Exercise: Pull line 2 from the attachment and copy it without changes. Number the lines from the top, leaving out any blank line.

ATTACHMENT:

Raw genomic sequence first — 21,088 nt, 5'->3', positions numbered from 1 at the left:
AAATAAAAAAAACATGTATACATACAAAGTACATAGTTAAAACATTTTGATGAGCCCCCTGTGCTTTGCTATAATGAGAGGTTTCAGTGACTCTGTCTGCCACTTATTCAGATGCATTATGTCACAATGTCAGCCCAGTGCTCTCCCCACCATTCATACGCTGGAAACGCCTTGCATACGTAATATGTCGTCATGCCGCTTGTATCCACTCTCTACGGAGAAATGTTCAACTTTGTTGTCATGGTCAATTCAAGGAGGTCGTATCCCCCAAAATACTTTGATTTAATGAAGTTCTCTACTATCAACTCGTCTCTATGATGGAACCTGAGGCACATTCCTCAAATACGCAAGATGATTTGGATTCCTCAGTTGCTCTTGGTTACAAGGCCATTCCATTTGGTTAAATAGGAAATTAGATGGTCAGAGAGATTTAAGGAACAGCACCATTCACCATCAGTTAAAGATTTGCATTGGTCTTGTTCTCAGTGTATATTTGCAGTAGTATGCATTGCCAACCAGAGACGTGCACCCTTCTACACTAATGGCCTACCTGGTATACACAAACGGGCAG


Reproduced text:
AAATAAAAAAAACATGTATACATACAAAGTACATAGTTAAAACATTTTGATGAGCCCCCTGTGCTTTGCTATAATGAGAGGTTTCAGTGACTCTGTCTGCCACTTATTCAGATGCATTATGTCACAATGTCAGCCCAGTGCTCTCCCCACCATTCATACGCTGGAAACGCCTTGCATACGTAATATGTCGTCATGCCGCTTGTATCCACTCTCTACGGAGAAATGTTCAACTTTGTTGTCATGGTCAATTCAAGGAGGTCGTATCCCCCAAAATACTTTGATTTAATGAAGTTCTCTACTATCAACTCGTCTCTATGATGGAACCTGAGGCACATTCCTCAAATACGCAAGATGATTTGGATTCCTCAGTTGCTCTTGGTTACAAGGCCATTCCATTTGGTTAAATAGGAAATTAGATGGTCAGAGAGATTTAAGGAACAGCACCATTCACCATCAGTTAAAGATTTGCATTGGTCTTGTTCTCAGTGTATATTTGCAGTAGTATGCATTGCCAACCAGAGACGTGCACCCTTCTACACTAATGGCCTACCTGGTATACACAAACGGGCAG